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Stephen Gallacher: Race for European number one shows why we’ve become a global tour

Could Collin Morikawa end the week as European No.1?
Could Collin Morikawa end the week as European No.1?

The DP World Tour Championship promises to be a thrilling end to the European Tour season but I’m fascinated to see who will end the year as the European number one.

It is not difficult to see why the European Tour is evolving into the DP World Tour next year when you see the contenders for the top spot this week.

Collin Morikawa’s Open win, which followed the WGC-Workday Championship in March, could result in him becoming the first American to win the season-long rankings.

But we could have another American pip him to the post in BMW PGA Championship winner Billy Horschel.

There are some European contenders too in Tyrrell Hatton, Paul Casey and defending champion Matt Fitzpatrick, but – depending on the permutations – Scottish Open champion Min Woo Lee of Australia could top the pile.

Defending champion Matt Fitzpatrick.

He has to win and hope Horschel and Morikawa are not in contention. A lot of factors have to go his way, but it is not impossible when you look at the quality of the field this week.

A big prize fund attracts the big names and with the likes of Rory McIlroy around the stage is set for four rounds of top-class golf in Dubai.

They cannot win the overall standings, but I’m hoping the Scottish contingent of Grant Forrest, Calum Hill and Bob MacIntyre can have a good week.

The bigger picture in all of this is that the international list of contenders shows why we have become a truly global tour.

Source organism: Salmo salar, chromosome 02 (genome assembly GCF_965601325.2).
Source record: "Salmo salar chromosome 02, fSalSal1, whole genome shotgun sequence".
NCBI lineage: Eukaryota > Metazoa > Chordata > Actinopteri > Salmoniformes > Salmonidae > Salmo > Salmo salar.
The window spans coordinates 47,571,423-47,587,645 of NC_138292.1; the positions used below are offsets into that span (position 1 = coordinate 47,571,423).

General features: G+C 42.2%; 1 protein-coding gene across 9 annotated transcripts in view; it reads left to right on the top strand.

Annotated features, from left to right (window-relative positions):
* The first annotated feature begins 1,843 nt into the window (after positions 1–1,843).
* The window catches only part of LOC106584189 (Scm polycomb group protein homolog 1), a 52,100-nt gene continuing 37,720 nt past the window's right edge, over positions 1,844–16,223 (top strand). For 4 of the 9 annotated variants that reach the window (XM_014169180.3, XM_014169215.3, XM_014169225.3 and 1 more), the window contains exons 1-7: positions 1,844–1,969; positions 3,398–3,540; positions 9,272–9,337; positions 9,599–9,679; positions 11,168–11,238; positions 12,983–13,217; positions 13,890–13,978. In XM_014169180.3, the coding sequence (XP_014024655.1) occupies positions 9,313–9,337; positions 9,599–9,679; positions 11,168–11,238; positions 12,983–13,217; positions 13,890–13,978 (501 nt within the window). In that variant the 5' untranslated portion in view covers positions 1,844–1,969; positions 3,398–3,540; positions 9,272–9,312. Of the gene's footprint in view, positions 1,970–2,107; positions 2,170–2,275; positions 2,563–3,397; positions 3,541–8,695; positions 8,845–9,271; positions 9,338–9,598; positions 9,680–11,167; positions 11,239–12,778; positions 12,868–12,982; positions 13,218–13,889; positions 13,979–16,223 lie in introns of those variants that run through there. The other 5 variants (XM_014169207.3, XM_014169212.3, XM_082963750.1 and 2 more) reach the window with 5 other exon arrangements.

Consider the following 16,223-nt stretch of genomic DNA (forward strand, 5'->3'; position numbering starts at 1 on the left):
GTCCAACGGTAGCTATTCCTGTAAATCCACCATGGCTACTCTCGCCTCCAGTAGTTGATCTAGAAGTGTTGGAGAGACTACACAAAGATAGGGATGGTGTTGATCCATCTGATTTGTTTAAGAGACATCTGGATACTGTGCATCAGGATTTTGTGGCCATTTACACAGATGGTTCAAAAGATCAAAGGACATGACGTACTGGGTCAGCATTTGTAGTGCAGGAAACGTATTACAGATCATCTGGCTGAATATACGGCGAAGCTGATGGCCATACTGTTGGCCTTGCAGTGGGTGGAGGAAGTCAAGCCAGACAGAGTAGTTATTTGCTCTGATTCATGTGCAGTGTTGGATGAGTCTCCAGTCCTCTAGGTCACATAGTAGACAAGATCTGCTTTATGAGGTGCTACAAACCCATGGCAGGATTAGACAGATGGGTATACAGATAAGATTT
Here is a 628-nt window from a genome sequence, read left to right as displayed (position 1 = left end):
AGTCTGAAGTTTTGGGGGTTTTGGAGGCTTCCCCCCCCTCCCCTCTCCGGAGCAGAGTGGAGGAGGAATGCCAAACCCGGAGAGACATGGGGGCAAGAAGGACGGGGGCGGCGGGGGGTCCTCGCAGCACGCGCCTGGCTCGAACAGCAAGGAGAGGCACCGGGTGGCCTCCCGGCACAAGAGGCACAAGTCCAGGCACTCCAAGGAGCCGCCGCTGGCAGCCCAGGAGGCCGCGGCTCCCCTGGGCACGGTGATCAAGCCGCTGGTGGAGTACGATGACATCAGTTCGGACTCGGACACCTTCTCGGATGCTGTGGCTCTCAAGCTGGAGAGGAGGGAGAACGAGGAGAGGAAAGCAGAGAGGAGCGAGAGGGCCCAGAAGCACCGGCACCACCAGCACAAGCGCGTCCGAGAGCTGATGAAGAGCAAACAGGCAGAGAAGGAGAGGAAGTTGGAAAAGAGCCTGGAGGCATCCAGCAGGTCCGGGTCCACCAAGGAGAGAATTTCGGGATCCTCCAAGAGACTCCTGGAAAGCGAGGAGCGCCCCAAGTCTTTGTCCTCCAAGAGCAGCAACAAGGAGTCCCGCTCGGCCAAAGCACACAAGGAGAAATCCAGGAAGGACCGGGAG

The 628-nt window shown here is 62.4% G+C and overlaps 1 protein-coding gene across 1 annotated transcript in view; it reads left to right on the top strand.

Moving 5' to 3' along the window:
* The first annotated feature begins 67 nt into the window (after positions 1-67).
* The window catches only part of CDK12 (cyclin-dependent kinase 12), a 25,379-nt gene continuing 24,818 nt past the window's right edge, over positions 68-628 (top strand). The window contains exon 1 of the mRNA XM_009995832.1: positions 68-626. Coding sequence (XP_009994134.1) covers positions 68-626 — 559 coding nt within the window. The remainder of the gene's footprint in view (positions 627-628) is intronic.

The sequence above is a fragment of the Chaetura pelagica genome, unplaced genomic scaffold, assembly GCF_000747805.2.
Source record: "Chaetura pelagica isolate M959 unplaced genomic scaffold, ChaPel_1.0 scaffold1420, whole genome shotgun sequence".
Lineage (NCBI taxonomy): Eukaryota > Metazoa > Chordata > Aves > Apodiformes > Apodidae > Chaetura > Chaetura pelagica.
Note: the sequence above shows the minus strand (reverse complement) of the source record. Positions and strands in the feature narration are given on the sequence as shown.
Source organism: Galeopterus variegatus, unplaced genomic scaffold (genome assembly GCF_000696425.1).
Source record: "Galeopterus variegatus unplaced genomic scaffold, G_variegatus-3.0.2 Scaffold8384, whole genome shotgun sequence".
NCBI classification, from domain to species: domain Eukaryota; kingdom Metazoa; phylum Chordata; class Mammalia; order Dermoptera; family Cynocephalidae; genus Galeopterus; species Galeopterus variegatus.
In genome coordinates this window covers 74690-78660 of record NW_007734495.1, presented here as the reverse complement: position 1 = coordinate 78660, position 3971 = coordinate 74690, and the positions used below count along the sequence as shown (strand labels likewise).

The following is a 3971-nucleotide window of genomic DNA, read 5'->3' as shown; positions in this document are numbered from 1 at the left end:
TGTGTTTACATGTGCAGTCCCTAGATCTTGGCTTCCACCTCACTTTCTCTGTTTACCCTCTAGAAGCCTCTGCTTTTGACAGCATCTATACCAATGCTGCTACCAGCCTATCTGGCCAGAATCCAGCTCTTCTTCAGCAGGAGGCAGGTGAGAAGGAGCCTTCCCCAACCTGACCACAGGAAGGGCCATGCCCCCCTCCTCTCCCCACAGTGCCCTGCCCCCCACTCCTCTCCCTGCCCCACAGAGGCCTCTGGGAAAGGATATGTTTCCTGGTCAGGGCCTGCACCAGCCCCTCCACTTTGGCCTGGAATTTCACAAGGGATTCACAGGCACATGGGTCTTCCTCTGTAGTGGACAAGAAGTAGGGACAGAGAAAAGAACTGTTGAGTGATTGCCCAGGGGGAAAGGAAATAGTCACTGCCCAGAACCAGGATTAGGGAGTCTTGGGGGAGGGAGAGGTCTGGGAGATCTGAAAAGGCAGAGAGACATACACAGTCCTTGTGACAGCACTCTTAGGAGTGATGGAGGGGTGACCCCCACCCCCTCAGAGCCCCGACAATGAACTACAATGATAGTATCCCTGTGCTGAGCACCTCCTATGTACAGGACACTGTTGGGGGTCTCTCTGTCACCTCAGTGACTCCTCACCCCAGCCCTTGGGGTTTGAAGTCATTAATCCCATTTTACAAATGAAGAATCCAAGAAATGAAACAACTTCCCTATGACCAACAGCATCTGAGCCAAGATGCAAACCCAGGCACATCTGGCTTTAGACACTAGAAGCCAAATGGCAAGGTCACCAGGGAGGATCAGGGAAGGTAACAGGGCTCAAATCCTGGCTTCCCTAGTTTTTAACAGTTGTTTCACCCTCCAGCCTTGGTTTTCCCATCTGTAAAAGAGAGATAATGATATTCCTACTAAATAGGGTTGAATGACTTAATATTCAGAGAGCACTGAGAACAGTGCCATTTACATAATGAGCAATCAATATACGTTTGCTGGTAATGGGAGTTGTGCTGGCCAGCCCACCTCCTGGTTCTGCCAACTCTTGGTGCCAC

The strategic alliance with the PGA Tour was a significant step last year and with DP World also coming on board for the European Tour’s 50th year, it promises to be a game-changing development for us.

Roll on some normality in 2022

The 2021 season is officially done and dusted for me and it’s fair to say it has been another challenging year.

I feel as if lockdown was particularly tough and it’s no coincidence my form improved in the second half of the season.

Without question having crowds back and being able to do the normal things such as go out for dinner with some of my tour colleagues helped me immensely and that’s why I’m looking forward to 2022 with so much optimism.

We’re still in a pandemic, but it does feel as if we are slowly turning the corner and I’m hoping next year will be as close to business as usual as can be after two testing years.

I’m due to start the new season in mid-January in Abu Dhabi, where I will play five of the first six events, culminating in the Hero Indian Open, where I’ll finally get the chance to defend the title I won in 2019.

Between now and then the focus is on the usual things. Some family time, hitting some balls, improving my fitness and losing some weight. If I can do that then hopefully I can start the new season well.

David Drysdale will be back for an 18th year in a row.

I’m sure David Drysdale will be heading into the new season in good spirits after keeping his tour card for an 18th season in a row following a dramatic finale at the AVIV Dubai Championship.

I know it was a torturous weekend for him. He missed the cut, which took matters out of his own hands, and it could not have been easy sitting watching his rivals threaten to take the 121st and final spot on the Race To Dubai rankings from him.

In the end he made it right on the cut-off point and I’m thrilled for him. It was an emotional rollercoaster of a weekend for him and his wife Vicky, who doubles as his manager and caddie on tour.

Langer can’t kid a kidder

Bernhard Langer.

Bernhard Langer has undergone surgery on a long-standing knee injury this week, but I don’t for a second believe he’s winding down anytime soon.

I’ve expressed my admiration for the German a few times here and he’s earned a mention again this week after winning the Schwab Cup on the Champions Tour for a sixth time on Sunday.

He’s a truly phenomenal presence in the game and it speaks volumes about how good he is that he’s been so successful, despite being bothered by his knee for the better part of the last six years.

His surgery has led to Bernhard questioning how much longer he has in the game at the age of 64, but considering he had 24 top 10s in 39 starts this year, I don’t think he’s calling it a day anytime soon.

Sure he can’t hit the ball as long as some of his rivals, but there is no one fitter in the game. He’ll be back for his 15th season tour – and I expect he has a few more years left in him.

It’s only when that desire wanes that he’ll call it a day.

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